Yes, I mean, that’s a great way to sort of marry the things we know with the things we don’t. So, we know that video does really well and we know that video resonates and it’s engaging. But, if you’re looking for new audiences and you don’t have a place to start, that’s a good place to start. Particularly, what you’re going to want to do is sort of prime your audience. You can run video advertising and target people for video views.

Even if you have direct response metrics and goals in mind, you might want to start and prime your audience by putting out one video. And then, what you can do is retarget people that have watched 10 seconds, 30 seconds, a minute of that video. Retarget them with another video and then retarget them again with, then a call to action to sort of over-qualify them over the course of a couple of different steps. That’s a good way to sort of build a sequence.

You know, you may get a small audience, but you’ll start to understand the type of things that trigger people to click off and convert. And so, you can do that with video, definitely. You can also do that with Facebook has these partner categories that are sort of self-defined. Even if you might have an idea of your demographic but you don’t have a whole lot of characteristics to go off of, Facebook has hundreds and hundreds of categories in terms of, like I said, college educated, empty-nester, has kids that are teenagers, buys luxury goods, travels and goes on cruises specifically.

Facebook has done a really wonderful job building up these partner categories. And so, I think that’s also a great place to go to if you’re sort of starting from scratch.

Do you have any tips in terms of the actual video content? When you’re doing a video ad, do you prefer if it’s a selfie style, very authentic, raw video? Or is it better to have a planned-out video ad? What do you recommend?

I have to say it’s definitely in one of those “it depends” sort of answers.

There’s sort of a rule of thumb. If something is going to resonate organically, it’s going to resonate in advertising. That’s why, if you’re doing sort of the selfie style iPhone, very sort of low-budget video, if your product or your service can be translated that way and you feel good about the actual content, then there’s no problem running an advertisement that way if you’re just starting out and you want to check it out.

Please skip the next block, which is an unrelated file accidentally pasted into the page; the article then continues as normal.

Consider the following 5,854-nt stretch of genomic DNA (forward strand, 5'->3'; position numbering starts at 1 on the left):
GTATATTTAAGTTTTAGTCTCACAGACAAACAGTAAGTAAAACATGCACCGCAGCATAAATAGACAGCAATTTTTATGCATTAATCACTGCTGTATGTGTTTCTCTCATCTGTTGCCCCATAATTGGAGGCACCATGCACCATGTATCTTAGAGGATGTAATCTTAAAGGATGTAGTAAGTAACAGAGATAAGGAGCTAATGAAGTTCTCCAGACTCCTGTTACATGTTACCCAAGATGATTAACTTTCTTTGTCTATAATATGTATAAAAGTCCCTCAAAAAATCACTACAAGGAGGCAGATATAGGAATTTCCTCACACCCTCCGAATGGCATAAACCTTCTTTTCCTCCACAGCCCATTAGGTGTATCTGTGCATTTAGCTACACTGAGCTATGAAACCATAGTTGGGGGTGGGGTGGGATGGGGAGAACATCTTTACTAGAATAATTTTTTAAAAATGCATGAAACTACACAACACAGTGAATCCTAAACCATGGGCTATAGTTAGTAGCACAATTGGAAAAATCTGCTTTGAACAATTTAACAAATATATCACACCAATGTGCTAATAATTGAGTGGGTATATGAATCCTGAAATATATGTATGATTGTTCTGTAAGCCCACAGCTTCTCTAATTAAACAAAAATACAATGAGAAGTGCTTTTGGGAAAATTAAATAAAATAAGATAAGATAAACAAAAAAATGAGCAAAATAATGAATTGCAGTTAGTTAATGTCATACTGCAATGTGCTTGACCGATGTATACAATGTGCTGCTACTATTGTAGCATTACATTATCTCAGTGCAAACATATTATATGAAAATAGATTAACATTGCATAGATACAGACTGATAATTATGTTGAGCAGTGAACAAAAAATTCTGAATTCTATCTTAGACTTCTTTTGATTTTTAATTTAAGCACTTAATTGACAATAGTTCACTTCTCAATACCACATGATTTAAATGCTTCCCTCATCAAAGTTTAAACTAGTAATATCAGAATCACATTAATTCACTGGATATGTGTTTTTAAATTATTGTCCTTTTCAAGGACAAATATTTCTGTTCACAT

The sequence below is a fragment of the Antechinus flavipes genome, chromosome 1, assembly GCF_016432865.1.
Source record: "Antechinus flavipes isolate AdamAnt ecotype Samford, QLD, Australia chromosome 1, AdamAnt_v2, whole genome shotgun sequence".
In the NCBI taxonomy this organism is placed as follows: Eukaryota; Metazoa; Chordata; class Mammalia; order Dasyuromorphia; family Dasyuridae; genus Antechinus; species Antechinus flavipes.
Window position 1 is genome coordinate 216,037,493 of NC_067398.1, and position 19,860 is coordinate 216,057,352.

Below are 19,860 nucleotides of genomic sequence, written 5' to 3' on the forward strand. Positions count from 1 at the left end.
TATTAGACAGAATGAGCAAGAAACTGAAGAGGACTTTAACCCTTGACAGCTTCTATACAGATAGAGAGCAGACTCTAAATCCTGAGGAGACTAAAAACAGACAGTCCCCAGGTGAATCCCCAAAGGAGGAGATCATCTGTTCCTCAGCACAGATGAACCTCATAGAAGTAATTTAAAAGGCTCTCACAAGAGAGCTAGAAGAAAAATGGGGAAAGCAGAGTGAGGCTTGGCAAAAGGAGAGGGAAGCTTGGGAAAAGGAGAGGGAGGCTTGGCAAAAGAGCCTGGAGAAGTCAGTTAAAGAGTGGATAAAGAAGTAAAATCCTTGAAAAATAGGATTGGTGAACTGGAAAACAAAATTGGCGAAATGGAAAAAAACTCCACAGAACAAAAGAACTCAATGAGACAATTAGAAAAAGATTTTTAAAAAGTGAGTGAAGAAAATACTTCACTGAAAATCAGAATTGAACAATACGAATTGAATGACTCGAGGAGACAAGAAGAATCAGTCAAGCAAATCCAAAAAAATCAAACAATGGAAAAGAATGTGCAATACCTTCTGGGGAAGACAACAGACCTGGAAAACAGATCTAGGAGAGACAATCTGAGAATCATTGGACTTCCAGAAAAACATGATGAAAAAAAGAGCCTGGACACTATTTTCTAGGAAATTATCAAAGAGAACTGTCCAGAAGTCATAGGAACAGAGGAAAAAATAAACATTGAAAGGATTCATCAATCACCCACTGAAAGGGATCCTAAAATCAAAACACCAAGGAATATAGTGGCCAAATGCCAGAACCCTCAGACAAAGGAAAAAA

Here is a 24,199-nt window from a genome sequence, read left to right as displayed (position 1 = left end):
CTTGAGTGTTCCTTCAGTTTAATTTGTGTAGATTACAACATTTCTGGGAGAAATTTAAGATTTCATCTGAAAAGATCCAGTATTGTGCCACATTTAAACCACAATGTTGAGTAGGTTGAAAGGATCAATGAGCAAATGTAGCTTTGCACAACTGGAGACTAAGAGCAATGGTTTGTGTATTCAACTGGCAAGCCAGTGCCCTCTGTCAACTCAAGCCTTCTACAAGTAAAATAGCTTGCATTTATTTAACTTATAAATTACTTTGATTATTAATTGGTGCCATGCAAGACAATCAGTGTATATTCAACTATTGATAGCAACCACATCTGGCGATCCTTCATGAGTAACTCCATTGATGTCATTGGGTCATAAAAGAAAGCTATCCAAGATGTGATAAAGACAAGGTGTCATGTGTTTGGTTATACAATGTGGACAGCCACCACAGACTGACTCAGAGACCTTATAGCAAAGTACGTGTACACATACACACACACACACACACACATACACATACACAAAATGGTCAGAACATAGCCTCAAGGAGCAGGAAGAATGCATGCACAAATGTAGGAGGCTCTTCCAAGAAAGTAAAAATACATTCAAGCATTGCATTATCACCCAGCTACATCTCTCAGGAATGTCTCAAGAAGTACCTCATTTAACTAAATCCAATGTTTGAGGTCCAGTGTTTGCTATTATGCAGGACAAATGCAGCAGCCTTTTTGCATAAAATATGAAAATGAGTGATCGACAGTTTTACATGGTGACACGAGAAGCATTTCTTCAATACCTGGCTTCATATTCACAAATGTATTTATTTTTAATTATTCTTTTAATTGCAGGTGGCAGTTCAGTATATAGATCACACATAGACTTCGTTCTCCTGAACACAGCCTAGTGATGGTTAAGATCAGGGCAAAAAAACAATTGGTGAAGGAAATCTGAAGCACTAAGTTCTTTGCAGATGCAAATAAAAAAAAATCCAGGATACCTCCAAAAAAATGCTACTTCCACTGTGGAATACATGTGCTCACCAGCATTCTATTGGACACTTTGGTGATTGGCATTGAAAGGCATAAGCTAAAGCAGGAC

I think, also, if you need to sort of start somewhere, you can dip a toe into that slideshow format that I talked about and just sort of build. Like I said, it’s about as easy as building a PDF. You can plop in some imagery, add some text overlays, add a voiceover or any other sort of music file, and you can test that, too.

I do think, if you have the budget and you can go sort of big TV audience-style advertisement, why not? Try that, too. If you’ve invested some budget in something that’s longer – 3 minutes or 30 seconds or 90 seconds – slice it up into 10 seconds here, 30 seconds there, and just test anything and everything. Like I said before, we’ve been surprised at the performance of some videos. There were some videos that we thought were going to do absolutely amazing and they failed. You really have to test anything and everything to make sure you’ve sort of crossed off everything on your list to find the type of content that works for you and the type of video or ad type that works for your audience.

How many tests are you usually able or do you recommend clients to do within a week or within a sprint of a couple of weeks or a few weeks? Do you recommend doing a high volume of tests?

That depends on your budget, of course.

We have clients that are running a million dollars a month. They set aside 20 percent of their budget just for testing and they can do that sort of higher volume because they have a multitude of audiences to go after. Any given time, we’re running – it obviously depends on the client – we have clients that are very particular who they go after and they have maybe five audiences that they routinely target. Or we may have twenty audiences that we routinely target with two different ad types per audience – I don’t know.

It definitely depends on your budget. I think, if you’re working with a smaller budget, you’re going to want to be really judicious. Maybe find that audience that seems to always really engage with your advertising and test new creative against that high-performing audience – that way, you know the audience is high quality but you just want to see what sort of ad and make sure of the next.